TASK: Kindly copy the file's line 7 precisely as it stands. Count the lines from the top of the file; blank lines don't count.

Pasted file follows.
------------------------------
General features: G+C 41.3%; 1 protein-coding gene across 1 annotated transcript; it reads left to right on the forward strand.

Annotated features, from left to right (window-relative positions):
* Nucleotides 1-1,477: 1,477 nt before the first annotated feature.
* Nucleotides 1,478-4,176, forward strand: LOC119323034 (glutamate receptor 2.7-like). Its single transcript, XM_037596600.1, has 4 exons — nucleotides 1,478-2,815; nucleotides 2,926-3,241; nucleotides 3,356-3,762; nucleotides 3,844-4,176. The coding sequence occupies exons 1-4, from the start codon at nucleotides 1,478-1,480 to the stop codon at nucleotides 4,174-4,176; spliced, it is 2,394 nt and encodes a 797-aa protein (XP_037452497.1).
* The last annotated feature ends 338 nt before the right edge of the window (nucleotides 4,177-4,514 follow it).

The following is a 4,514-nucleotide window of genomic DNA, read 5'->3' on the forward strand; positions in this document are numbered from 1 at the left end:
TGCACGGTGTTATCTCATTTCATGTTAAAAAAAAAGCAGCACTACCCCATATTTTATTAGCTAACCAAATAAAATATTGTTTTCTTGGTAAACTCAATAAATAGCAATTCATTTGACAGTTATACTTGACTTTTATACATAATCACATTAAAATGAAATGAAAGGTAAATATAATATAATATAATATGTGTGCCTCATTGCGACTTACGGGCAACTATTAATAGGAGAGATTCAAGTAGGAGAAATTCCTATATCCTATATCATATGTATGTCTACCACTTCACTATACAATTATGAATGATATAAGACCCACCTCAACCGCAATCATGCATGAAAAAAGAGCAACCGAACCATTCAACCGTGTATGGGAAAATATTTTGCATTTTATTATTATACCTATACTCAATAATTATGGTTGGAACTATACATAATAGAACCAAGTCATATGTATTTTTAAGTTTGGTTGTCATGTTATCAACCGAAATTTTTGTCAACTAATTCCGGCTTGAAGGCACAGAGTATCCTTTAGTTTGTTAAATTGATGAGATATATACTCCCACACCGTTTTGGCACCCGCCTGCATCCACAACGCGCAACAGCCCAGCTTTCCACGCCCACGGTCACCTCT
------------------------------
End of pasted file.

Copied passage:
TGCACGGTGTTATCTCATTTCATGTTAAAAAAAAAGCAGCACTACCCCATATTTTATTAGCTAACCAAATAAAATATTGTTTTCTTGGTAAACTCAATAAATAGCAATTCATTTGACAGTTATACTTGACTTTTATACATAATCACATTAAAATGAAATGAAAGGTAAATATAATATAATATAATATGTGTGCCTCATTGCGACTTACGGGCAACTATTAATAGGAGAGATTCAAGTAGGAGAAATTCCTATATCCTATATCATATGTATGTCTACCACTTCACTATACAATTATGAATGATATAAGACCCACCTCAACCGCAATCATGCATGAAAAAAGAGCAACCGAACCATTCAACCGTGTATGGGAAAATATTTTGCATTTTATTATTATACCTATACTCAATAATTATGGTTGGAACTATACATAATAGAACCAAGTCATATGTATTTTTAAGTTTGGTTGTCATGTTATCAACCGAAATTTTTGTCAACTAATTCCGGCTTGAAGGCACAGAGTATCCTTTAGTTTGTTAAATTGATGAGATATATACTCCCACACCGTTTTGGCACCCGCCTGCATCCACAACGCGCAACAGCCCAGCTTTCCACGCCCACGGTCACCTCT